*This Is A Spoiler-Free Review Of Knock At The Cabin*
M. Night Shyamalan‘s movies are divisive. They’re not divisive in the way we use the word now, where it’s either manbabies crying about being empathetic toward other people or shit-stirrers playing to algorithms. No. Almost all of his movies create actual discourse among people who love/study film. Knock At The Cabin might be the most accessible of his recent films. Besides fans of the novel it’s based on, this one is pretty easy to digest. The trailer gives you everything you need and doesn’t spoil the movie. So good for Universal on that one.
It stars Dave Bautista, Jonathan Groff, Ben Aldridge, Nikki Amuka-Bird, Rupert Grint, Abby Quinn, and Kristen Cui. Knock At The Cabin is primarily a movie based in one location, with these people. Andrew (Aldridge) and Eric (Groff) are on vacation with their adopted daughter Wen (Cui). Suddenly four people show up out of nowhere with weapons or tools, as Bautista’s character calls them. They’re here to prevent the oncoming apocalypse. The only way? One of Eric, Wen, or Andrew needs to die. However, they can’t fail at someone else’s hands; they must die at a family member’s hands.
So the longer they wait, the more apocalyptic events happen, concluding with the end of all life as we know it, unless they go along with what Leonard (Bautista), Sabrina (Amuka-Bird), Redmond (Grint), or Ardiane (Quinn) say to do. It’s an exciting concept that follows the novel The Cabin At The End Of The World by Paul Tremblay. The story is also relatively similar if you’ve read the book, with a couple of changes.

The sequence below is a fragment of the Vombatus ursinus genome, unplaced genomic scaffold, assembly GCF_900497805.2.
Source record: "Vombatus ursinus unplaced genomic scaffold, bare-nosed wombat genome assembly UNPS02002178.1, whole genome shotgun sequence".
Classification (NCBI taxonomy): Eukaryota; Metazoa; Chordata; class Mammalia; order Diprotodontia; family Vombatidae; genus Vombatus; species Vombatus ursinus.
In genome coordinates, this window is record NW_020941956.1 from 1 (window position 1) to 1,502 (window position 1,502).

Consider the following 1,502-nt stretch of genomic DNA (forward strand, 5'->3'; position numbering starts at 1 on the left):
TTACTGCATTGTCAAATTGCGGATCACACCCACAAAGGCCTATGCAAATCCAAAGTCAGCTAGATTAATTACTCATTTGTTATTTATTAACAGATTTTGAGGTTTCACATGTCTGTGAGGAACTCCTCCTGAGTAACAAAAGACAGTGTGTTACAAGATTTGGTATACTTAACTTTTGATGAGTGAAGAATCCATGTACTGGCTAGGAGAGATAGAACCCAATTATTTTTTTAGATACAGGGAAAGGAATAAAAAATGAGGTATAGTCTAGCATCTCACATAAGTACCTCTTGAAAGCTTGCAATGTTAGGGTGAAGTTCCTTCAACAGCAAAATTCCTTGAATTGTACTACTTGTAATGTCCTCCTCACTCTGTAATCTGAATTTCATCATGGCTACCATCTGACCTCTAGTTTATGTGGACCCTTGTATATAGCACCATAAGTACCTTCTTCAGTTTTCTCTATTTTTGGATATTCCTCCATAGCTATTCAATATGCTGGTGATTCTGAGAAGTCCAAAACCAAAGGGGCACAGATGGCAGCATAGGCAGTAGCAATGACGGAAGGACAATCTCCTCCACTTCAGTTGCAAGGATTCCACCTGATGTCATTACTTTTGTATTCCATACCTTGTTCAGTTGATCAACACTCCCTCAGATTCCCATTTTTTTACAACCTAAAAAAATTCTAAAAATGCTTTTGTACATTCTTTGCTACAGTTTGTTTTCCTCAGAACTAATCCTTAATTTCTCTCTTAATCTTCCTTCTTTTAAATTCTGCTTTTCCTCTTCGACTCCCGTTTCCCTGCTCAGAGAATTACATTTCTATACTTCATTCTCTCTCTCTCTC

The performances in Knock At The Cabin carry the film. The film would fall flat if not for solid performances from Dave Bautista, Jonathan Groff, Ben Aldridge, and Kristen Cui. Instead, Bautista and the rest of the cast make you feel like the apocalypse is imminent. However, M. Night Shyamalan makes you feel like it might not be as it seems. It’s an interesting split that makes for a tense watch. The entire time you’re questioning the characters’ motives while also trying to guess if the apocalyptic events are happening. There’s no cell phone service at this remote cabin, and the phone lines have been cut. Like similar films that all take place in one tense location, Knock At The Cabin‘s titular cabin almost becomes a character of its own.
The one thing about the film that didn’t land is the special effects. You do see apocalyptic events on-screen throughout the film, and there are some moments of gore, but they look somewhat cheap and take away from the film. Planes crashing, giant waves, and thunderbolts all look particularly digital in the film, and stick out. In addition, several scenes were either shot on a green screen or in something like The Volume technology, and they stick out.
The relationship between Andrew and Eric plays a massive role in the film. Much of the tension and drama comes from the fact that this might be a targeted attack or that it is just a random chance that this group picked them at this cabin.
Through it all, Knock At The Cabin feels like there’s something off about it while you’re watching it. It might be all the tension built in the film or that some characters feel less developed than others. Of course, that comes from the source material and the fact that our main characters aren’t supposed to trust the words they’re hearing from the foursome that show up at their cabin door. That mystery and question keep you engaged throughout the hour and forty-minute runtime of Knock At The Cabin.
This story’s outstanding performances and twists and turns carry it, though. M. Night Shyamalan, Steve Desmond, and Michael Sherman craft a tight, well-paced screenplay that satisfies in the end. Unfortunately, you’re left with more questions than answers, which in some cases, is good, but in others, is not. The film could have had a more satisfying conclusion and might leave audiences disappointed.
Knock At The Cabin does end up feeling like a pretty good movie though. It might be missing something here and there that could take it to great territory, but the faults don’t end up sinking this movie.
Knock At The Cabin releases in theaters on February 3rd, 2023.
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